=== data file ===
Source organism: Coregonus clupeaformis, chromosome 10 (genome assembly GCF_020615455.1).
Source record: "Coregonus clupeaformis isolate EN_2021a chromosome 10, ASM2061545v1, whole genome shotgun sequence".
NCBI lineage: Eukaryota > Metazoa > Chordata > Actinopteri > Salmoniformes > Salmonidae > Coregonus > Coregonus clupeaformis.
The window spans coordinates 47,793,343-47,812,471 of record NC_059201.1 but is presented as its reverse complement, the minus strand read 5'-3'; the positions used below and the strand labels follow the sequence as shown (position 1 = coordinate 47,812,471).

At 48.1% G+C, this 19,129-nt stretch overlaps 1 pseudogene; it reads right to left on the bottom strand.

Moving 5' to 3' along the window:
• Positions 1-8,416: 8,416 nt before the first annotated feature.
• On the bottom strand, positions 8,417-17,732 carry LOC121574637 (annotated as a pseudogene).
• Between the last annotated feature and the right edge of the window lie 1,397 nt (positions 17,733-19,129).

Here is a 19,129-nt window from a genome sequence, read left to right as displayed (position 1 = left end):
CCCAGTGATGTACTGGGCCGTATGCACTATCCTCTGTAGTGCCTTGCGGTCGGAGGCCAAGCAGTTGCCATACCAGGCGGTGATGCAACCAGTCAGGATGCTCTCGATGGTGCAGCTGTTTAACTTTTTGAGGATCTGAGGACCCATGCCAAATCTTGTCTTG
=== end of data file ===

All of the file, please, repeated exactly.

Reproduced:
Source organism: Coregonus clupeaformis, chromosome 10 (genome assembly GCF_020615455.1).
Source record: "Coregonus clupeaformis isolate EN_2021a chromosome 10, ASM2061545v1, whole genome shotgun sequence".
NCBI lineage: Eukaryota > Metazoa > Chordata > Actinopteri > Salmoniformes > Salmonidae > Coregonus > Coregonus clupeaformis.
The window spans coordinates 47,793,343-47,812,471 of record NC_059201.1 but is presented as its reverse complement, the minus strand read 5'-3'; the positions used below and the strand labels follow the sequence as shown (position 1 = coordinate 47,812,471).

At 48.1% G+C, this 19,129-nt stretch overlaps 1 pseudogene; it reads right to left on the bottom strand.

Moving 5' to 3' along the window:
• Positions 1-8,416: 8,416 nt before the first annotated feature.
• On the bottom strand, positions 8,417-17,732 carry LOC121574637 (annotated as a pseudogene).
• Between the last annotated feature and the right edge of the window lie 1,397 nt (positions 17,733-19,129).

Here is a 19,129-nt window from a genome sequence, read left to right as displayed (position 1 = left end):
CCCAGTGATGTACTGGGCCGTATGCACTATCCTCTGTAGTGCCTTGCGGTCGGAGGCCAAGCAGTTGCCATACCAGGCGGTGATGCAACCAGTCAGGATGCTCTCGATGGTGCAGCTGTTTAACTTTTTGAGGATCTGAGGACCCATGCCAAATCTTGTCTTG